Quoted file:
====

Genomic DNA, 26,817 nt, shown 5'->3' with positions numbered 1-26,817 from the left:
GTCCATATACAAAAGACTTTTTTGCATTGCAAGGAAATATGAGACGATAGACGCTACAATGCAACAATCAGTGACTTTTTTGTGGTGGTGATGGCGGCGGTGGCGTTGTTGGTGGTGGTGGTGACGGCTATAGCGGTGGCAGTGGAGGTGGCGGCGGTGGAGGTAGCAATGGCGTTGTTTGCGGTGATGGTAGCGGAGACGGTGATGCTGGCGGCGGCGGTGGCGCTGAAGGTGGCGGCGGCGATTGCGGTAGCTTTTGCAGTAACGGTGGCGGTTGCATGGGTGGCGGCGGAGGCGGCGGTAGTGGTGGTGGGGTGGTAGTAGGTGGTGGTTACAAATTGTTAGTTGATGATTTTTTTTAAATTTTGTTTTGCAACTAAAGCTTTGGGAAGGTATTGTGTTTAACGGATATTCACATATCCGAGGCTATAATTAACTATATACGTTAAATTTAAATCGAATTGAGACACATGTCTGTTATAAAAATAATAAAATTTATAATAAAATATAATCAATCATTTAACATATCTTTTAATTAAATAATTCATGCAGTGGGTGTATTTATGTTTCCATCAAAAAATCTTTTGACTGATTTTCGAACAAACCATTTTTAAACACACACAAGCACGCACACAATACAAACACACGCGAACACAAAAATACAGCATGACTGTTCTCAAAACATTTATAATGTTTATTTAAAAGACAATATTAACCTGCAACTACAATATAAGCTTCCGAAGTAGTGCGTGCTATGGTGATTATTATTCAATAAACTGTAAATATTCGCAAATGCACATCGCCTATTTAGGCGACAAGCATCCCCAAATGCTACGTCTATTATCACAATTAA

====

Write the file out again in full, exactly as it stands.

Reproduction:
Genomic DNA, 26,817 nt, shown 5'->3' with positions numbered 1-26,817 from the left:
GTCCATATACAAAAGACTTTTTTGCATTGCAAGGAAATATGAGACGATAGACGCTACAATGCAACAATCAGTGACTTTTTTGTGGTGGTGATGGCGGCGGTGGCGTTGTTGGTGGTGGTGGTGACGGCTATAGCGGTGGCAGTGGAGGTGGCGGCGGTGGAGGTAGCAATGGCGTTGTTTGCGGTGATGGTAGCGGAGACGGTGATGCTGGCGGCGGCGGTGGCGCTGAAGGTGGCGGCGGCGATTGCGGTAGCTTTTGCAGTAACGGTGGCGGTTGCATGGGTGGCGGCGGAGGCGGCGGTAGTGGTGGTGGGGTGGTAGTAGGTGGTGGTTACAAATTGTTAGTTGATGATTTTTTTTAAATTTTGTTTTGCAACTAAAGCTTTGGGAAGGTATTGTGTTTAACGGATATTCACATATCCGAGGCTATAATTAACTATATACGTTAAATTTAAATCGAATTGAGACACATGTCTGTTATAAAAATAATAAAATTTATAATAAAATATAATCAATCATTTAACATATCTTTTAATTAAATAATTCATGCAGTGGGTGTATTTATGTTTCCATCAAAAAATCTTTTGACTGATTTTCGAACAAACCATTTTTAAACACACACAAGCACGCACACAATACAAACACACGCGAACACAAAAATACAGCATGACTGTTCTCAAAACATTTATAATGTTTATTTAAAAGACAATATTAACCTGCAACTACAATATAAGCTTCCGAAGTAGTGCGTGCTATGGTGATTATTATTCAATAAACTGTAAATATTCGCAAATGCACATCGCCTATTTAGGCGACAAGCATCCCCAAATGCTACGTCTATTATCACAATTAA